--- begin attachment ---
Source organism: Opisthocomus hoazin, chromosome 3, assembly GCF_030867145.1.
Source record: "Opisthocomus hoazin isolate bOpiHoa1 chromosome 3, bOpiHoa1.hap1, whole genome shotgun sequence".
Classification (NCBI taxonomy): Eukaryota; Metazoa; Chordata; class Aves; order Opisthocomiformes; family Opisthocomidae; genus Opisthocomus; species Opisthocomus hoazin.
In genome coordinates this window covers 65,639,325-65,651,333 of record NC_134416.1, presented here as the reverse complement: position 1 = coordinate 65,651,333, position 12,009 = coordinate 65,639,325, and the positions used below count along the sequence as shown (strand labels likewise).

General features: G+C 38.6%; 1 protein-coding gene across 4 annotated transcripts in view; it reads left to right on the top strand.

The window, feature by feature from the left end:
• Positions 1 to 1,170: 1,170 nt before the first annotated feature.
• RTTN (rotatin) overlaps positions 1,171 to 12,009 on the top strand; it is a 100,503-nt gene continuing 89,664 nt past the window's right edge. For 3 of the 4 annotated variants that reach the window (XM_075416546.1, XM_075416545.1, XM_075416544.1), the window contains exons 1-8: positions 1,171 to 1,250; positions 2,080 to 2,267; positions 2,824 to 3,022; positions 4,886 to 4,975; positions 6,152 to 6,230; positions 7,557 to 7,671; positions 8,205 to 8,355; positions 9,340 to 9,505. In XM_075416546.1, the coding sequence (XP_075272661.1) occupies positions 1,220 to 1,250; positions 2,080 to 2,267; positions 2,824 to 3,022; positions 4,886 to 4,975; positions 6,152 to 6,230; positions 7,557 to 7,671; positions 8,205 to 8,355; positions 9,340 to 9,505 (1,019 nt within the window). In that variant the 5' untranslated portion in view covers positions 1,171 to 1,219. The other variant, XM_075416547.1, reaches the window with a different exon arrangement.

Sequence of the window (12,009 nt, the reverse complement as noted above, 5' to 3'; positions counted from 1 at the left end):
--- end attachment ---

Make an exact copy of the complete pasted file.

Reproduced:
Source organism: Opisthocomus hoazin, chromosome 3, assembly GCF_030867145.1.
Source record: "Opisthocomus hoazin isolate bOpiHoa1 chromosome 3, bOpiHoa1.hap1, whole genome shotgun sequence".
Classification (NCBI taxonomy): Eukaryota; Metazoa; Chordata; class Aves; order Opisthocomiformes; family Opisthocomidae; genus Opisthocomus; species Opisthocomus hoazin.
In genome coordinates this window covers 65,639,325-65,651,333 of record NC_134416.1, presented here as the reverse complement: position 1 = coordinate 65,651,333, position 12,009 = coordinate 65,639,325, and the positions used below count along the sequence as shown (strand labels likewise).

General features: G+C 38.6%; 1 protein-coding gene across 4 annotated transcripts in view; it reads left to right on the top strand.

The window, feature by feature from the left end:
• Positions 1 to 1,170: 1,170 nt before the first annotated feature.
• RTTN (rotatin) overlaps positions 1,171 to 12,009 on the top strand; it is a 100,503-nt gene continuing 89,664 nt past the window's right edge. For 3 of the 4 annotated variants that reach the window (XM_075416546.1, XM_075416545.1, XM_075416544.1), the window contains exons 1-8: positions 1,171 to 1,250; positions 2,080 to 2,267; positions 2,824 to 3,022; positions 4,886 to 4,975; positions 6,152 to 6,230; positions 7,557 to 7,671; positions 8,205 to 8,355; positions 9,340 to 9,505. In XM_075416546.1, the coding sequence (XP_075272661.1) occupies positions 1,220 to 1,250; positions 2,080 to 2,267; positions 2,824 to 3,022; positions 4,886 to 4,975; positions 6,152 to 6,230; positions 7,557 to 7,671; positions 8,205 to 8,355; positions 9,340 to 9,505 (1,019 nt within the window). In that variant the 5' untranslated portion in view covers positions 1,171 to 1,219. The other variant, XM_075416547.1, reaches the window with a different exon arrangement.

Sequence of the window (12,009 nt, the reverse complement as noted above, 5' to 3'; positions counted from 1 at the left end):